August Wilson dwells upon a very important issue in his play The Piano Lesson. He tries to find the best answer to the question concerning people’s past and heritage. Eventually, the playwright decides that people should understand, accept and cherish their past to have their future. The answer is manifested in one of the main characters of the play, Berniece.
Berniece has to tackle many problems. The brave woman has to live in a very difficult time. The time of lynching and racial hatred took away the dearest people from her. Of course, the horrible reality made people search for their ways. Africans had to find a way to survive. Some, like Berniece’s brother, wanted to let their past go and accept the new rules.
However, there were people who knew or simply felt that the new rules are no better than the old rules of slavery. As for Berniece, she did not understand this first. She simply felt she could not let her past go as it was the key to her (and her family’s) future. Though some told her to “put the past behind” her, Berniece felt it was wrong (August 71).
The young woman saw that the world outside, which was cruel and unjust, so the only safe place to find could be the family. She understood that it was vital to keep the family together. One of the ways to do it was to accept the family’s past.
Berniece felt she could not give up the piano which was the symbol of their past. She understood it would be a certain kind of betrayal. Remarkably, the woman could not sell the piano as it could mean she sold her ancestors and made them slaves again.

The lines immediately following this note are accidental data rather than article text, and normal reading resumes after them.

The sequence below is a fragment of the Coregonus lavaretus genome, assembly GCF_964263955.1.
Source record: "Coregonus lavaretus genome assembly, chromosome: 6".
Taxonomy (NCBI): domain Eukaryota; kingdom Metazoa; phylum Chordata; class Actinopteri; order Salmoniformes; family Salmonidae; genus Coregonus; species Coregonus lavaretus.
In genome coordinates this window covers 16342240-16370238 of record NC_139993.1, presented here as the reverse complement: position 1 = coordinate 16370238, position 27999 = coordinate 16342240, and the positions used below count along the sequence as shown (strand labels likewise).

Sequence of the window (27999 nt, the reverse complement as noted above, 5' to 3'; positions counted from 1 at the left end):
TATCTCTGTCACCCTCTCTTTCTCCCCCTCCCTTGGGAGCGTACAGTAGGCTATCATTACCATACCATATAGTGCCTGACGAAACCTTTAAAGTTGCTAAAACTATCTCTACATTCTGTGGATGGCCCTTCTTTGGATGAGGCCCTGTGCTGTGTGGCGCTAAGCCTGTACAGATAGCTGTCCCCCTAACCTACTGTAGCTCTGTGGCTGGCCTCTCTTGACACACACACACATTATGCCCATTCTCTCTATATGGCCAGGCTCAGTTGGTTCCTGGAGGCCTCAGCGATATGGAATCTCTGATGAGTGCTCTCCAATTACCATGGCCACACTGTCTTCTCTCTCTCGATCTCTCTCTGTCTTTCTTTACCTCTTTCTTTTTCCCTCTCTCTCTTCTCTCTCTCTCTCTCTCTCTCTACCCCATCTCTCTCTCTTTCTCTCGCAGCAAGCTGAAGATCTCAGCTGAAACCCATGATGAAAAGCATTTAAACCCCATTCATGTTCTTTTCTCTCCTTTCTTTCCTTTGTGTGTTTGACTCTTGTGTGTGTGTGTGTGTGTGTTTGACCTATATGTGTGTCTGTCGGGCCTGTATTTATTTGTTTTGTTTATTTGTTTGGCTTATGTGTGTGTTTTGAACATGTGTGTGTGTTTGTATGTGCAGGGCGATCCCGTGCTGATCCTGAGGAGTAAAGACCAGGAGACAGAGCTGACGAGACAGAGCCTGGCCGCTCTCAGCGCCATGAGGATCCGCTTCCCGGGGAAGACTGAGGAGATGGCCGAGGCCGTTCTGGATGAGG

Interestingly, Berniece did not follow the example of many Africans who chose a new type of slavery: sharecropping. Berniece did not want to gain some financial profit at the expense of her (or rather her family’s) freedom. She felt that the way was wrong and it was inappropriate to choose the way offered by Whites.
Berniece was a very wise woman whose heart let her make the right choice. It was not until later she understood why exactly she could not sell the piano. She understood that the history of their family is what they need to preserve and cherish. Berniece accepted her role as the guardian of their heritage. She understood why she had to pass her knowledge to her daughter who was to become the next guardian.
Eventually, Berniece understood that she had to make her family (as well as her people) remember about their past to make them choose the right paths in their future. Thus, Africans struggled to become free people in the nineteenth century, but at the beginning of the twentieth century, they were ready to give up their freedom for some financial benefits.
Berniece was one of those who understood that it was impossible to put up with such disgrace. She was a woman of vision. She foresaw that Africans had enough strength to resist. She made the choice which could inspire (and did inspire) many people, e.g., she inspired even the most skeptical members of her family.
On balance, it is possible to claim that Berniece can be regarded as an inspiring example of what people should do. Berniece understood that the past is the necessary basis for the future, so she learned to cherish it. Likewise, Berniece can inspire contemporary people to choose the right path.
Wilson, August. The Piano Lesson, New York, NY: Plume, 1990. Print.